‘Little by Little, the Crater Is Closing’

mbl.is/Árni Sæberg

Vala Hafstað

“Little by little, the crater is closing,” Þorvaldur Þórðarson, geologist at the University of Iceland Institute of Earth Sciences tells mbl.is, referring to the crater of the Fagradalsfjall eruption, Southwest Iceland. “Especially this conduit; it’s being piled over little by little. Then we get these gushes [of lava] that add on to the cover.” He explains that most of the lava flowing from the crater flows underneath a crust of lava, invisible on the surface.

This is close to having developed into the formation of a shield volcano, he adds. “It’s developing that way.” Not until a large lava lake has formed over the crater can that be confirmed, though, he notes.

“What happens when such a lake is formed is that there is a flow into it from below and a steady flow out of it in different directions. The lake supplies the lava flow, and all around the crater, [solidified] lava accumulates. Then, we start getting a shield shape. It has started forming.”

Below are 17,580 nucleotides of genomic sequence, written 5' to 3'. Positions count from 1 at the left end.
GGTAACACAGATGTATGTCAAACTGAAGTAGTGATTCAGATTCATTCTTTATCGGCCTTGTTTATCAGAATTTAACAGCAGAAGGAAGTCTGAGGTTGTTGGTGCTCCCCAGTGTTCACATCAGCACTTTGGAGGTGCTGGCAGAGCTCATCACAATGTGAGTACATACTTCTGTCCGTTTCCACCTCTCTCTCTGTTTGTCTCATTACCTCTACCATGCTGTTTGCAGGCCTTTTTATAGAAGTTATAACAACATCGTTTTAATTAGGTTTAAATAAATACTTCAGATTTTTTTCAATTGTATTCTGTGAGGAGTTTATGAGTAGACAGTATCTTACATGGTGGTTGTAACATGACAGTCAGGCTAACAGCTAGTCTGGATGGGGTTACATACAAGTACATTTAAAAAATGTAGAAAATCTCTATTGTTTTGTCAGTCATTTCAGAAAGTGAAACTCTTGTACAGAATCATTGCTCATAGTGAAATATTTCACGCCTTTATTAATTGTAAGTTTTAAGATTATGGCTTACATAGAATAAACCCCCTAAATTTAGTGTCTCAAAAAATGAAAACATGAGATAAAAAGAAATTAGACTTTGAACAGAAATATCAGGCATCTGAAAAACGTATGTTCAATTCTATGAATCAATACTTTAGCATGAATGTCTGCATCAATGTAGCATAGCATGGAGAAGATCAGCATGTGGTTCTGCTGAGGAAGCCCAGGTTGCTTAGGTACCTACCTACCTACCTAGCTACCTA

Otti Rafn Sigmarsson, who works for the rescue team Þorbjörn in Grindavík, states that hikers can no longer get as close to the eruption as before. The eruption is clearly visible, but not as impressive a sight as it used to be.

He notes that the wildfires near the edge of the lava stream have subsided.

Take a look at the view from the webcams:




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Clear sky


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Partly cloudy


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Warning: Yellow More